ENC-Teacher Exchange
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FAQs


Frequently Asked Questions


What are the goals of ENC-Teacher Exchange?

Egg Nutrition Center conceived the ENC-Teacher Exchange in response to concerns about steadily rising obesity trends in the United States dating back to the 1950s.  Given the healthy nutritional profile of hen-laid eggs, ENC Executive Director Mitchell Kanter sought to play a more active role in the nationwide fight to reverse obesity trends.  Dr. Kanter's vision is to find and catalog the most effective nutrition education tools currently in use by school teachers, and to work with teachers to develop new ones, with the goal of making them available for free to teachers everywhere via this ever-evolving ENC-Teacher Exchange web site: www.encteacher.org

Is there a cost for joining ENC-Teacher Exchange?

Registering online to participate in the ENC-Teacher Exchange is free, and will always remain so.  At the end of your 12-month membership, teachers and other members may be asked to renew, primarily to encourage online members to update E-mail and other contact information so we can refresh and keep the ENC-Teacher Exchange data base up to date.

Will participating require much time?

School teachers, physical education teachers and other health and nutrition counselors, including community leaders, as well as college students studying to become teachers, can invest as much or as little time as desired into ENC-Teacher Exchange.   We  will send an E-mail to all members notifying everyone when new video feature stories or interesting new stories are added to the ENC-Teacher Exchange web site.   

What distinguishes ENC-Teacher Exchange?

Egg Nutrition Center, science division of The American Egg Board, subscribes to the belief that proven nutrition education programs conceived "by teachers for teachers” should be shared with all teachers for the greater good.  The teachers ENC  has interviewed have all expressed a willingness to do just that.  With this in mind, ENC-Teacher Exchange is constantly searching for the best available teaching methods and newest types of teaching tools being employed to encourage students to eat better, become more active and, in doing both, help reverse rising obesity trends in the U.S. 

What's planned for creative teaching teams?"

We strongly encourage members of ENC-Teacher Exchange to E-mail or phone us with their ideas for new types of teaching tools, including lesson plans, posters, PowerPoint Presentations and videos that resonate with students. Teachers are invited to work on their own, or form 2- or 3-person creative teams, to conceive and develop one new or measurably upgraded type of "health and nutrition" teaching tool.   We've seen in recent years that some teachers are developing their own software and making it available online for free to teachers and students, which is precisely the type of innovation that ENC-Teacher Exchange seeks to advance and promote.  In return for asking teachers to invest from 8 to 10 hours of time over a period of about one month to develop or update one new teaching tool, ENC will pay a $500 honorarium to each teacher who fulfills that time commitment.  ENC plans to invite several teachers to participate in this program in the 2012-13 school year to measure the effectiveness of this venture. "ideas" must be transformed into teaching tools that are published on the ENC-Teacher Exchange web site to merit an honorarium.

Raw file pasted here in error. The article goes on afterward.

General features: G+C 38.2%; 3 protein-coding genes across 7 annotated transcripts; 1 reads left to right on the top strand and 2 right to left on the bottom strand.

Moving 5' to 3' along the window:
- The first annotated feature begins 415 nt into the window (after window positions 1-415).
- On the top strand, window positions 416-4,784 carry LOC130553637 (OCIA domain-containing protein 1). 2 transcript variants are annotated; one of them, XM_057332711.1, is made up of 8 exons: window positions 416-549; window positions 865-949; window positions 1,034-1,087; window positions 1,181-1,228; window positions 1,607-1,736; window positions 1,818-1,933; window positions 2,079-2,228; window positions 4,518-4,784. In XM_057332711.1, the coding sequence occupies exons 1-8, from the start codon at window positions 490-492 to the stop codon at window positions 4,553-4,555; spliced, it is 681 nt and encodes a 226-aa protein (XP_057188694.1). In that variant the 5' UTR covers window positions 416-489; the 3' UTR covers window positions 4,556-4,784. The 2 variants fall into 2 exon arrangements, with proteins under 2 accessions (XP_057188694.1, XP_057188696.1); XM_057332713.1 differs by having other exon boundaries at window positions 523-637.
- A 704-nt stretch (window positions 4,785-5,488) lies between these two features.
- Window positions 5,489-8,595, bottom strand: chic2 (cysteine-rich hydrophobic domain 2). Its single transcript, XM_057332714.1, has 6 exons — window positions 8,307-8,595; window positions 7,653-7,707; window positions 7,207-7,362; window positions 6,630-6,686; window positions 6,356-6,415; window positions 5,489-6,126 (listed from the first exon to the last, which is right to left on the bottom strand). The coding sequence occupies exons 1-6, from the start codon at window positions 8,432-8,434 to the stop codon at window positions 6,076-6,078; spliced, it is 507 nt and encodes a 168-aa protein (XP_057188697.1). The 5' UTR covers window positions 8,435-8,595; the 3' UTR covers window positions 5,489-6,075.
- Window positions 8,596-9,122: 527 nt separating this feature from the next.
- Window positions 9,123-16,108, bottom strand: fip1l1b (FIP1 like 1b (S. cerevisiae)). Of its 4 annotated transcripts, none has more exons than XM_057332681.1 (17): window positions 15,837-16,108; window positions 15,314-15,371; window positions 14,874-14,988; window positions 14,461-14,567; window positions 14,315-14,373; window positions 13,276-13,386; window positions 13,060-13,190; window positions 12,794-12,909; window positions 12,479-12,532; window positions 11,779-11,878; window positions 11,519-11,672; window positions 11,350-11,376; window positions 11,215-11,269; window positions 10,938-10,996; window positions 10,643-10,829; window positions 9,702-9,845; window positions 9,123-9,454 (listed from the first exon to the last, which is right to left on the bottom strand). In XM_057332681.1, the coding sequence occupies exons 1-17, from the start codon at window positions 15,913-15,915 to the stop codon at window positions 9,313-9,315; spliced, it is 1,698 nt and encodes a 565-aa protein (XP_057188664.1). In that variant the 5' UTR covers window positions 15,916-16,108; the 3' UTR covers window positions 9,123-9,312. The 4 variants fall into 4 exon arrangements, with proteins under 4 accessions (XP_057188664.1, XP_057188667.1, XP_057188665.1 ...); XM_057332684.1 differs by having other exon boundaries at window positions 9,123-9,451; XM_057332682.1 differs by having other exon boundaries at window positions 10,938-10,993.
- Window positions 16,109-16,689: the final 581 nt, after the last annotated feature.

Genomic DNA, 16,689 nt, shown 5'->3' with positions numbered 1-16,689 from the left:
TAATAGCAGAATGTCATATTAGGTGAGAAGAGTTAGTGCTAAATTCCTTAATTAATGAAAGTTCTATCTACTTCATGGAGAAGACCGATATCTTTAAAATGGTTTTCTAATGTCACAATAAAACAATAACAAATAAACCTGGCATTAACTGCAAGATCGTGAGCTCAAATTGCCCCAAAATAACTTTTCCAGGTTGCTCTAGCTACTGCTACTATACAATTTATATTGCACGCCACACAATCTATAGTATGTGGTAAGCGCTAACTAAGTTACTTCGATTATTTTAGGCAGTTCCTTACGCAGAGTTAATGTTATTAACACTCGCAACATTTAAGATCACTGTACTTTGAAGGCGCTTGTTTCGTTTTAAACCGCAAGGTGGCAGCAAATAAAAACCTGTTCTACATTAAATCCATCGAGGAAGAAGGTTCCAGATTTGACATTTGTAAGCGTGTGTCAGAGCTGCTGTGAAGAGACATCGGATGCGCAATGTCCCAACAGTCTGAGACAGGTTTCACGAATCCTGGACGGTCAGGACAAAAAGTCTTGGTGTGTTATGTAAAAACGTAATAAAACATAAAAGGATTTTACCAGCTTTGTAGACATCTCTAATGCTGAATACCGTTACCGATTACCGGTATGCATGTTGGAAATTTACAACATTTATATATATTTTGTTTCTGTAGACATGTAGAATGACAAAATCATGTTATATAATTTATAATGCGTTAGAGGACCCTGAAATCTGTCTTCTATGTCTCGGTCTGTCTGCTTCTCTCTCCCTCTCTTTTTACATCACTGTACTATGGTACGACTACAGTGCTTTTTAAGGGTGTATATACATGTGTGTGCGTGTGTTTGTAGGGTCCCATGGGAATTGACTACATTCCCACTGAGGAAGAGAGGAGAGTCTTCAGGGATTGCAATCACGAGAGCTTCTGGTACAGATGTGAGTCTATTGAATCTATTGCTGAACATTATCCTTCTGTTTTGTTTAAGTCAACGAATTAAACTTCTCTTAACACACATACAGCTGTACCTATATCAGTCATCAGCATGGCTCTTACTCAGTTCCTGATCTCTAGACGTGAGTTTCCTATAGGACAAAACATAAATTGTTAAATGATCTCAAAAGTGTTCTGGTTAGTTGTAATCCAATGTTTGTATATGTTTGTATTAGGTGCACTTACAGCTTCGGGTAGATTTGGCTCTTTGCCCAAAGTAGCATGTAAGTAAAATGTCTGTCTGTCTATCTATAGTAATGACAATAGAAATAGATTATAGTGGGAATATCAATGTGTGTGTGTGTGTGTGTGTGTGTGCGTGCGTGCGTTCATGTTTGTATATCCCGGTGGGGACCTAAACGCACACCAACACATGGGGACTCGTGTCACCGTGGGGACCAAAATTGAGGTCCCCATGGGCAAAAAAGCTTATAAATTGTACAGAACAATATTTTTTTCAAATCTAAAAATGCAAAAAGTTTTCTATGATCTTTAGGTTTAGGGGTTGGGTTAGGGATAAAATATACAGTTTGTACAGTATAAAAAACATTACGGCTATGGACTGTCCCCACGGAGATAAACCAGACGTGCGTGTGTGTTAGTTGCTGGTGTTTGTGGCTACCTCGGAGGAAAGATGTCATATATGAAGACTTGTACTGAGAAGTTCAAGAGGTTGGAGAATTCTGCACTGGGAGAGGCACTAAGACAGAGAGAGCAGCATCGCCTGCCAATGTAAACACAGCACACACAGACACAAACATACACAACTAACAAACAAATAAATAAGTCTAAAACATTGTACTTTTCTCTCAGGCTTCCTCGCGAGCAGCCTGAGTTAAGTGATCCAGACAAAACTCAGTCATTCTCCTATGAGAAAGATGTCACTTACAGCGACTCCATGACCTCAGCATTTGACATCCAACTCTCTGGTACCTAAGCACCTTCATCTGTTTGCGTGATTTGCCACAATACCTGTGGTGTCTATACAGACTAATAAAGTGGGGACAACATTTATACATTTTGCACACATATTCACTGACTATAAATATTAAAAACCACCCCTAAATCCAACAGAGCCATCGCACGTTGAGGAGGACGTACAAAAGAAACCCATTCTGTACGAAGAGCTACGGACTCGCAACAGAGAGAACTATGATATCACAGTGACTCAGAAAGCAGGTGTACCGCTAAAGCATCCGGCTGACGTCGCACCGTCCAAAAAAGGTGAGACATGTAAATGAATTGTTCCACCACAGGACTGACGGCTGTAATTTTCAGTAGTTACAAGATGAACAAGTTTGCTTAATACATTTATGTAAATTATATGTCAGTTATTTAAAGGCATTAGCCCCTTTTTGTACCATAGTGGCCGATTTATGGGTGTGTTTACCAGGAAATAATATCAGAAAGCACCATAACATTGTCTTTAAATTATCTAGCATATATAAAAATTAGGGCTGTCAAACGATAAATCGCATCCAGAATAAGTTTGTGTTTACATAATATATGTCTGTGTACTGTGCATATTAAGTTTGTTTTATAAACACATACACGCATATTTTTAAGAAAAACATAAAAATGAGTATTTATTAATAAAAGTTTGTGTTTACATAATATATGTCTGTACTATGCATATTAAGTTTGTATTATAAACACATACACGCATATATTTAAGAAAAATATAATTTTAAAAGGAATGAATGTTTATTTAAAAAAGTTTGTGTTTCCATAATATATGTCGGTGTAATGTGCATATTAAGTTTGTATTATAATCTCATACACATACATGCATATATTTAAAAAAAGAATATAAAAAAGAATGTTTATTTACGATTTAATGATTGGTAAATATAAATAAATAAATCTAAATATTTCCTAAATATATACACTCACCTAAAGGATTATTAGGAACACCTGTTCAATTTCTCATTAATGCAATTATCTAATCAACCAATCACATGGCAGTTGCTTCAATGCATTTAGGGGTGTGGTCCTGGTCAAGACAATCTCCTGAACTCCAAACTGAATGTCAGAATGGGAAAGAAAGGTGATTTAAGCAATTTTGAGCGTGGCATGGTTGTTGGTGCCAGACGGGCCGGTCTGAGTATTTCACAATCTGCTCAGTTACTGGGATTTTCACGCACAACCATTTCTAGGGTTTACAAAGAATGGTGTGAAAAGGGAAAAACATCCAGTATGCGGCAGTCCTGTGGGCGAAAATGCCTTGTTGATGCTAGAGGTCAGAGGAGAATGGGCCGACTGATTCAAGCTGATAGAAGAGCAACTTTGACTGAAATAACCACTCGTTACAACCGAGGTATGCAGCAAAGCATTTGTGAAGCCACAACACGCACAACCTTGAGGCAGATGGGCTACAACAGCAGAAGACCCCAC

What can teachers expect in 2013?

ENC-Teacher Exchange is a pilot program that was only launched in 2012.  Egg Nutrition Center currently views the program as a "work in progress."   In the final analysis,  Mitchell Kanter, Ph.D., Executive Director of Egg Nutrition Center, said the program must serve as a useful resource for teachers in schools across the country. 

What is Egg Nutrition Center?

Egg Nutrition Center is the science division of The American Egg Board, headquartered in Park Ridge, Illinois.  ENC's mission, as stated on its home page at eggnutritioncenter.org  reads: "ENC is a credible source of nutrition and health science information, and the acknowledged leader in research and education related to eggs."  ENC has identified steadily rising obesity trends in the U.S. as perhaps the greatest risk to the overall health of Americans, and began to develop ENC-Teacher Exchange in 2011 to help find better ways to reverse obesity trends and encourage young people to adopt healthier lifestyles.  ENC believes that school teachers for students in grades K thru 12--when partnering with parents and nutrition advisors--will prove to play the most essential role in reversing obesity in America.

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